Russia: Putin losing his grip on power says expert
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After eight months of fighting, Vladimir Putin has achieved only a few of his military objectives. Russian forces may have annexed four Ukrainian regions in the south and the east, but they failed to take the capital Kyiv and have been driven out of regions near Kharkiv. Many feared at the start of the conflict that Russia would take control of Ukraine in a matter of days, but Western support has enabled Kyiv’s men to defend themselves.
However, Ukraine has also been helped by Moscow’s own failings. A number of experts and reporters have spoken of logistical chaos and low morale within Russian ranks.
Taras Kuzio is a professor of political science and author of ‘Fascism and Genocide: Russia’s War Against Ukrainians’ recently analysed Russia’s standing in the world as a result of the war in Ukraine.
His verdict was resounding – Russia is not a superpower. He highlighted that corruption within the Kremlin has been present since the fall of the Soviet Union in the early 1990s.
Writing for the Atlantic Council earlier this month, Professor Kuzio said: “On the eve of this year’s invasion, the Russian military was widely touted as the world’s number two army, but such claims have been brutally debunked by subsequent events in Ukraine.
“Putin’s army has been exposed in almost every department, from poor leadership and outdated tactics to equally out-of-date equipment. Chronic corruption within the Russian Ministry of Defense has hampered military logistics, with soldiers in many instances receiving kit dating from the 1970s or earlier.
“It has also become painfully obvious that many of the vehicles and weapons listed as part of the vast Russian arsenal exist on paper only. With the war now in its ninth month, chronic supply problems mean that Russia is now increasingly reliant on Iran for drones that it is unable to produce itself.”
The expert also said that Russia’s personnel losses are another measure of how weak the military has become. There are no universally recognised figures, but some estimates have put the Russian death toll at as high as 70,000.
As for the outcome of the war, Professor Kuzio believes Russia is headed for defeat. He concluded: “Russia is heading toward an historic defeat in Ukraine that will have profound ramifications for the way Russians view their state and themselves.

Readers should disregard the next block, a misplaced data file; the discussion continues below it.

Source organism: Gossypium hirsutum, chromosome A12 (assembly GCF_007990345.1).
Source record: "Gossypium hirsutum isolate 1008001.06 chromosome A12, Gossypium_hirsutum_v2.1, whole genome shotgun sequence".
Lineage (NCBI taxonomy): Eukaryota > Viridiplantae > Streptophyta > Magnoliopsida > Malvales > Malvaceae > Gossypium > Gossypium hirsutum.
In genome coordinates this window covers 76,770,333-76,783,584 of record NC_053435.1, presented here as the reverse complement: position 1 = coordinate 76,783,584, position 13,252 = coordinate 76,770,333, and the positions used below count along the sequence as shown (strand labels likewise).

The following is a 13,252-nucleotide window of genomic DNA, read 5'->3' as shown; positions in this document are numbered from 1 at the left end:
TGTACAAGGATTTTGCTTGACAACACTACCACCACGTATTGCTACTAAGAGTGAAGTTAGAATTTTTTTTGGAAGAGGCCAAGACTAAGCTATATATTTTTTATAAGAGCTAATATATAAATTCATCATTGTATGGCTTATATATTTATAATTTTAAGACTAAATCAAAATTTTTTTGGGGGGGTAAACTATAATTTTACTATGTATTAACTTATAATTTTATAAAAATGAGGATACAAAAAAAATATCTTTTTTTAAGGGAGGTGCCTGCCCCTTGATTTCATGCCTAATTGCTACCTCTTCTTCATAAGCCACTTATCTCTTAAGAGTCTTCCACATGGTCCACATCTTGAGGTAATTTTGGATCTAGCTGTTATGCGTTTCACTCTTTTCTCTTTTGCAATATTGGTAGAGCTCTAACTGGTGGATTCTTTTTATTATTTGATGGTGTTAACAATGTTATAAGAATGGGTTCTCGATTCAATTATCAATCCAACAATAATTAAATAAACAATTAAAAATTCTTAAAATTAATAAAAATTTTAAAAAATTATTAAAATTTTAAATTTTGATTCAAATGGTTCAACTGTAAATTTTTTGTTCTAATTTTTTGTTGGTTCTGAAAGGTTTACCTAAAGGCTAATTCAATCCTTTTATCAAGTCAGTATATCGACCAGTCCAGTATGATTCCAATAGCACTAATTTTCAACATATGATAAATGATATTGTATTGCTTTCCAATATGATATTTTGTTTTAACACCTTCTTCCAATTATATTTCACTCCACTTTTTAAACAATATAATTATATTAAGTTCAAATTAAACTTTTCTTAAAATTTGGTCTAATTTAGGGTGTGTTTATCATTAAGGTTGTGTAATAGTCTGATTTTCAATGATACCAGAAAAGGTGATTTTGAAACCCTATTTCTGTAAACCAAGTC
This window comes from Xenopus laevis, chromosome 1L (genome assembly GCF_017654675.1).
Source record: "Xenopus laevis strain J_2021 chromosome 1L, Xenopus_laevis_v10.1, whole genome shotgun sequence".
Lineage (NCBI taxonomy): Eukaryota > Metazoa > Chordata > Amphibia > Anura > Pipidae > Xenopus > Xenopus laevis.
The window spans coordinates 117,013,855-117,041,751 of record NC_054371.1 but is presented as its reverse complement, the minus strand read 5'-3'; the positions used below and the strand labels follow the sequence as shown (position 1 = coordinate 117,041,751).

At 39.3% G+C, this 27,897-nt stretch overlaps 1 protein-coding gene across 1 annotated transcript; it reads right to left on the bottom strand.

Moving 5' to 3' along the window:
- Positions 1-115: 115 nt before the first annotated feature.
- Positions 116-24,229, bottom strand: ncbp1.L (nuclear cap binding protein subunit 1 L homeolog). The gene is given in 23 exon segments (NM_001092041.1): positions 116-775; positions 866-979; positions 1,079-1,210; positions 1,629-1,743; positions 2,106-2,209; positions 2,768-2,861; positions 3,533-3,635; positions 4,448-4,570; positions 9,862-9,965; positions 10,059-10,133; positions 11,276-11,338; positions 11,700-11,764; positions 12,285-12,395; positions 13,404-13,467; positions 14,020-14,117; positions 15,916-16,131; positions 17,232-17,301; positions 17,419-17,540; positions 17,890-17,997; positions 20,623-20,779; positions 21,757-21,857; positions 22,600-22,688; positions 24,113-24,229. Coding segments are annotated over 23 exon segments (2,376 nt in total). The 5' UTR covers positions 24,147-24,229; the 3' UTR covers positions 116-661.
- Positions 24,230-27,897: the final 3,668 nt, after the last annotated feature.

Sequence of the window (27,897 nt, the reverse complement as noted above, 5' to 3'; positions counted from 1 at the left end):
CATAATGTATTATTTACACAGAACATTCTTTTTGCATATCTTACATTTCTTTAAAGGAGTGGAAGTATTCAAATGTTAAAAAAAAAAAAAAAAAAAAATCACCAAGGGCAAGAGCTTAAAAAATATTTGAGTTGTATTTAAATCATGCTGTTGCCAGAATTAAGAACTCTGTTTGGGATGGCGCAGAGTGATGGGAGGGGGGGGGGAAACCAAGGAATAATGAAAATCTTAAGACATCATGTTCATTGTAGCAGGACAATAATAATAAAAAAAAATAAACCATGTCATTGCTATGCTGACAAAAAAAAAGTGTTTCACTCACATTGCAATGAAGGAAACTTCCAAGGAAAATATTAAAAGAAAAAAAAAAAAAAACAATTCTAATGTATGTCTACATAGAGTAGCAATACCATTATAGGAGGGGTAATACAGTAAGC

“Defeat in Ukraine will undermine the imperial identity that defines Putin’s Russia. It will force the Russian public to belatedly confront decades of nationalistic myth-making by their own rapacious elites.
“It is still far too early to predict what kind of Russia will emerge from the wreckage of Putin’s Ukraine invasion, but it already looks unlikely that anyone will continue to view the country as one of the world’s superpowers.”
Whether Russia does indeed lose the war could be decided by the next key battle in Kherson, a city in the south of Ukraine that has been occupied by Moscow’s forces since March.
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Earlier this week, Putin warned that civilians should evacuate the area, perhaps suggesting that he expects the conflict to escalate there soon.
The Russian President said: “Those who still live in Kherson should certainly be removed from the area of the most dangerous hostilities because civilians should not suffer from shelling, from attacks, counter-attacks or something like that.”
It has also been suggested that Russia could be planning a retreat from Kherson. A Kremlin-installed official said this week: “Most likely our units, our soldiers, will leave for the left (eastern) bank.”
Western intelligence has also raised the possibility. A source described as a ‘Western official’ told Politico this week: “We are confident in our previous warnings that the prospects of Russian military withdrawal from their Kherson bridgehead. Planning is almost certainly well advanced.”
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